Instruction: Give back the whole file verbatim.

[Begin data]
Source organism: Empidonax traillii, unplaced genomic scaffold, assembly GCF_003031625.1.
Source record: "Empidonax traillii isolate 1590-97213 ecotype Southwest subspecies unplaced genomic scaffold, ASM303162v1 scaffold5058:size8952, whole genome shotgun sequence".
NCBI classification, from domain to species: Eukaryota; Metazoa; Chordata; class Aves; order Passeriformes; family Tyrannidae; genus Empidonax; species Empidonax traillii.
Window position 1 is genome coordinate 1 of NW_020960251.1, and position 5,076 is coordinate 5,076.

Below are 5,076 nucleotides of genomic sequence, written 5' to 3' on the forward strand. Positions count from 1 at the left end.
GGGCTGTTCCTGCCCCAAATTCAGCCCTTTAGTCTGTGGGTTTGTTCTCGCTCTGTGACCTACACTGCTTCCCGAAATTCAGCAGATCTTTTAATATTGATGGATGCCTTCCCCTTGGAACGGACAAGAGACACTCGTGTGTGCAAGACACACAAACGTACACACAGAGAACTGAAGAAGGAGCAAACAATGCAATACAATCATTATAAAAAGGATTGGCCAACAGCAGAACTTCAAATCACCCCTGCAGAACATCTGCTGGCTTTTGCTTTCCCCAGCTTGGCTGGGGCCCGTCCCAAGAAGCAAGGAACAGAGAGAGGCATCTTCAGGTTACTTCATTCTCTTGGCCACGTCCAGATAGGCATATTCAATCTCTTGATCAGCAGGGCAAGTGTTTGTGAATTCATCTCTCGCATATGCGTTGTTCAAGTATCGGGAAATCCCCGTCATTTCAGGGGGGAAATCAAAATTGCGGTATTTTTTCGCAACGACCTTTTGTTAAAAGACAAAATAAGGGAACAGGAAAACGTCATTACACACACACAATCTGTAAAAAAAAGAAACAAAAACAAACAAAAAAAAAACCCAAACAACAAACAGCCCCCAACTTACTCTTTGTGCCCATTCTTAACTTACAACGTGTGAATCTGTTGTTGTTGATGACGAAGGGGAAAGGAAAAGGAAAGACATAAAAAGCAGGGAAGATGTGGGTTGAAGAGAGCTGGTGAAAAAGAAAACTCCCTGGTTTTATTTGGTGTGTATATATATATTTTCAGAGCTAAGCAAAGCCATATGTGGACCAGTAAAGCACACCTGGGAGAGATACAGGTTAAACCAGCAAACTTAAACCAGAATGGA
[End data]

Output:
Source organism: Empidonax traillii, unplaced genomic scaffold, assembly GCF_003031625.1.
Source record: "Empidonax traillii isolate 1590-97213 ecotype Southwest subspecies unplaced genomic scaffold, ASM303162v1 scaffold5058:size8952, whole genome shotgun sequence".
NCBI classification, from domain to species: Eukaryota; Metazoa; Chordata; class Aves; order Passeriformes; family Tyrannidae; genus Empidonax; species Empidonax traillii.
Window position 1 is genome coordinate 1 of NW_020960251.1, and position 5,076 is coordinate 5,076.

Below are 5,076 nucleotides of genomic sequence, written 5' to 3' on the forward strand. Positions count from 1 at the left end.
GGGCTGTTCCTGCCCCAAATTCAGCCCTTTAGTCTGTGGGTTTGTTCTCGCTCTGTGACCTACACTGCTTCCCGAAATTCAGCAGATCTTTTAATATTGATGGATGCCTTCCCCTTGGAACGGACAAGAGACACTCGTGTGTGCAAGACACACAAACGTACACACAGAGAACTGAAGAAGGAGCAAACAATGCAATACAATCATTATAAAAAGGATTGGCCAACAGCAGAACTTCAAATCACCCCTGCAGAACATCTGCTGGCTTTTGCTTTCCCCAGCTTGGCTGGGGCCCGTCCCAAGAAGCAAGGAACAGAGAGAGGCATCTTCAGGTTACTTCATTCTCTTGGCCACGTCCAGATAGGCATATTCAATCTCTTGATCAGCAGGGCAAGTGTTTGTGAATTCATCTCTCGCATATGCGTTGTTCAAGTATCGGGAAATCCCCGTCATTTCAGGGGGGAAATCAAAATTGCGGTATTTTTTCGCAACGACCTTTTGTTAAAAGACAAAATAAGGGAACAGGAAAACGTCATTACACACACACAATCTGTAAAAAAAAGAAACAAAAACAAACAAAAAAAAAACCCAAACAACAAACAGCCCCCAACTTACTCTTTGTGCCCATTCTTAACTTACAACGTGTGAATCTGTTGTTGTTGATGACGAAGGGGAAAGGAAAAGGAAAGACATAAAAAGCAGGGAAGATGTGGGTTGAAGAGAGCTGGTGAAAAAGAAAACTCCCTGGTTTTATTTGGTGTGTATATATATATTTTCAGAGCTAAGCAAAGCCATATGTGGACCAGTAAAGCACACCTGGGAGAGATACAGGTTAAACCAGCAAACTTAAACCAGAATGGA